Former Paramedic Supervisor Who Stole Narcotics Out of Ambulances, Replaced Them With Saline Solution, Sentenced to 9 Years in Prison
U.S. Attorney’s Office, Southern District of Illinois
22 August 2018
FOR IMMEDIATE RELEASE
On August 21, 2018, Jason Laut, 41, a resident of O’Fallon, Illinois, and a former paramedic supervisor for MedStar Ambulance Inc., was sentenced to 111 months imprisonment (9 years and 3 months) for stealing and tampering with ambulance narcotic supplies, United States Attorney for the Southern District of Illinois, Steven D. Weinhoeft, announced today. A jury in East St. Louis, Illinois, previously convicted Laut after a two-week trial on all 38 counts of the federal indictment, which charged Laut with wire fraud, falsifying medical records, aggravated identity theft, and tampering with a consumer product. Laut has been detained since his conviction.
Between January 2013 and May 2015, Laut changed, altered, and falsified documents and records to conceal his theft of two federally controlled substances – fentanyl and morphine – out of MedStar ambulances. Laut’s most egregious conduct concerned fentanyl, an incredibly powerful opioid narcotic used to treat severe pain. Narcotics boxes on ambulances contain only two vials of fentanyl because they are typically used on only the most severely injured trauma patients. Laut tampered with the fentanyl vials by removing the fentanyl with a syringe and replacing it with saline or some other solution. By this method, Laut made it appear as though the vials were still full and unopened, making his theft almost impossible to detect. These altered fentanyl vials were then placed back in the narcotics box and returned to ambulances. In 2015, 26 out of 28 vials on Medstar Ambulances were found to have tampered fentanyl vials.
As a result of this case, the procedures for handling narcotics boxes have changed. But before Laut’s crimes were discovered, narcotics boxes were regularly shared among the ambulance companies in the area, which meant that the vials Laut altered were also reintroduced by unsuspecting pharmacists and paramedics onto ambulances owned and operated by companies other than MedStar. During the proceedings, prosecutors presented 82 such vials that were discovered and removed from active duty ambulances throughout the Southwest EMS Region. Investigators were unable to determine definitively whether or to what extent any patients may have received treatment from the altered vials. However, at Laut’s sentencing, a representative of Memorial Hospital informed the court that paramedics in the field had reported occasions when the fentanyl they were administering appeared to be ineffective at relieving pain.
Representatives from both Memorial and Medstar advised the court that the harm caused by the defendant’s crimes was not just the risk that seriously injured patients received saline instead of fentanyl. They also noted that as a result of Laut’s actions, medical directors were forced to remove fentanyl from ambulances for three years because of diversion concerns. One paramedic advised the court at sentencing that, over those three years, he recalled five patients who could not receive morphine because of allergies. Those patients received virtually no pain relief because the fentanyl had been removed.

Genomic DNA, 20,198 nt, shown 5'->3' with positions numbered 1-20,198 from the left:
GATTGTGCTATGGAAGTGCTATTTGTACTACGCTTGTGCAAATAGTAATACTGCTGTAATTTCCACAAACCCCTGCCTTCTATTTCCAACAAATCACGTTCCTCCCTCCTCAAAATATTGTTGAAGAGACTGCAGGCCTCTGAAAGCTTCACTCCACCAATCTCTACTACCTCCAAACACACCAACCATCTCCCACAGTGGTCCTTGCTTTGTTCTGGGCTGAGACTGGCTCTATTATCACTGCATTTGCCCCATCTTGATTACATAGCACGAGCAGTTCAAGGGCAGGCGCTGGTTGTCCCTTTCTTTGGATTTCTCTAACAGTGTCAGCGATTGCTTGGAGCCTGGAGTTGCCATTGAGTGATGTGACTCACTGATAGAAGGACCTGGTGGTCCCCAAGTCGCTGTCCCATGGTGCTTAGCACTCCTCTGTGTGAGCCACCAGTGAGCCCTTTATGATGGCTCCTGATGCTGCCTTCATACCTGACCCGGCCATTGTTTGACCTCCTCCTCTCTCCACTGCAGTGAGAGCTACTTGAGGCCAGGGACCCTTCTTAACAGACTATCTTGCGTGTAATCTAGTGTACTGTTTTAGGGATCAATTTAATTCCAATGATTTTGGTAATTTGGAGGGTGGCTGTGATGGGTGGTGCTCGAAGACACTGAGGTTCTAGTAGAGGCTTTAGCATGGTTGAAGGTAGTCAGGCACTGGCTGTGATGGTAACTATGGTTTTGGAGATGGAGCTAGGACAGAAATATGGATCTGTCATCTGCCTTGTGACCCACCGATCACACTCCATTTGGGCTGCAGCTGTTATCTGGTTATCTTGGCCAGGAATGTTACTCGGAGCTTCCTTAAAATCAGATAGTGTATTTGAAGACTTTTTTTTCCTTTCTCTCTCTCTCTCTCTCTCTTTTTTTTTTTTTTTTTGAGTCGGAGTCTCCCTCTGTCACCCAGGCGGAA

Using his administrator access for MedStar, Laut altered records, known as patient care reports, to falsely indicate that controlled substances were given to patients when, in fact, they were not. Laut also made false statements on narcotics logs submitted to Memorial Hospital. Narcotics logs are used by paramedics to record the administration of narcotic drugs, including fentanyl and morphine, while treating patients. To cover his tracks, Laut claimed to have given fentanyl and morphine to patients who did not exist or to patients who did not actually receive the drugs. On at least two occasions, Laut unlawfully used the name of a former doctor at Memorial Hospital on a narcotics log as authorization for administering fentanyl and morphine, when neither was actually administered to the patient.
The theft of the drugs and acts to conceal the theft caused a loss to Memorial Hospital, which was financially responsible for keeping the ambulance narcotics boxes filled.
There is no parole in the federal prison system. After he finishes serving his sentence, Laut will spend three years on supervised release.
The investigation was conducted by the Federal Bureau of Investigation, the Sparta, Illinois Police Department, the Randolph County Sheriff’s Department, and Diversion Investigators of the Drug Enforcement Administration. MedStar Ambulance Inc. in Sparta and Memorial Hospital in Belleville also provided extensive assistance throughout the investigation.
The case was prosecuted by Assistant United States Attorneys Ranley R. Killian and Michael J. Quinley.
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